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Cycle 8 (2019 Deadline)

Recommendations for decision makers with concerns on forest fire policies

PI: Dolors Armenteras (, Universidad Nacional de Colombia
U.S. Partner: Jennifer Balch, University of Colorado, Boulder
Project dates: December 2019 - November 2020

Project Overview:

Deforestation in Colombia has been linked strongly to the use or misuse of fires for agriculture and pasture management or directly to occupy land. A six-fold increase in fires has been reported in protected areas across biodiversity hotspots in areas formerly occupied by the Fuerzas Armadas Revolucionarias de Colombia (FARC) guerrillas. Understanding how the transition from conflict to post-conflict is affecting forests is crucial to mitigating both carbon emissions and biodiversity loss in Colombia. This project seeks to impact policy related to fire at the national level and help reduce fire risk in the country. The PI Dr. Armenteras and her colleagues aim to integrate research into support processes for institutions, companies, and local communities that are willing to contribute to the prevention and management of forest fires to reduce risk. This plan would be a cross-cutting element to support the management of forest fire risk at local, regional and national levels. Thanks to a PEER Evidence to Action Supplement on her grant under PEER Cycle 5, Dr. Armenteras and her group worked together with the National Natural Parks of Colombia (PNN), achieving the implementation of a proposal of criteria and indicators to strengthen planning tools for the management of protected areas (PAs), so that the degradation of forests by forest fires can be prevented. This result serves as the foundation for the execution of this new PEER Cycle 8 project focused on the development of policies aimed at reducing the risk of fires in the face of climate change. This, in turn, will allow the strengthening of the PNN entity, which favors territorial development and the conservation of biodiversity, thus benefitting the populations surrounding the PAs.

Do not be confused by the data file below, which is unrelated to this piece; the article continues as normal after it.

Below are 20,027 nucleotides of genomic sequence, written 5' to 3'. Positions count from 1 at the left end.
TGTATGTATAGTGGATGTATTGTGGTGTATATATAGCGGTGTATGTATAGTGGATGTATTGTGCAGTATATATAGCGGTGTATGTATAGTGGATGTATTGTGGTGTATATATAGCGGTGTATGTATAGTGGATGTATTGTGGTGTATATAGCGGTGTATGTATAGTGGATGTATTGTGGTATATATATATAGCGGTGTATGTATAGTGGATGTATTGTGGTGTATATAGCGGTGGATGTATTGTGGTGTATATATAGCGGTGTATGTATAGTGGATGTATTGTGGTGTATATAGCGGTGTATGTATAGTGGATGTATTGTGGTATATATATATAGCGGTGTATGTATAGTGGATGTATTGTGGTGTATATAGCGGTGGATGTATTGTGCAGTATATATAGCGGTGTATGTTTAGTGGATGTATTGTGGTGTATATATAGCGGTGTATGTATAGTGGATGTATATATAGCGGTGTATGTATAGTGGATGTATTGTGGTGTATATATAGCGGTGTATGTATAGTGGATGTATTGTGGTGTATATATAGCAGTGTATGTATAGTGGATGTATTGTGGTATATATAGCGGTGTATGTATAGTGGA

The project will begin with a critical analysis of policies related to fire management, including laws, decrees, and national plans, followed by an expert workshop to build a SWOT matrix and identify strengths, weaknesses, opportunities, and threats associated with current policies. Likewise, the documents collected will be analyzed in detail to identify specific information and policy gaps in protected areas that are required for the design of prevention strategies, fire control, and management of areas affected by fire, particularly national parks. One park will be selected for the implementation of a proposed set of indicators to be used as a management tool by park officials. A workshop will be held with the community in and around the park to learn more about their perception of the use of fire, forest fires, and the impacts generated by these events. At the national scale, the project also aims to contribute to the formulation and implementation of forest fire-related policy.   

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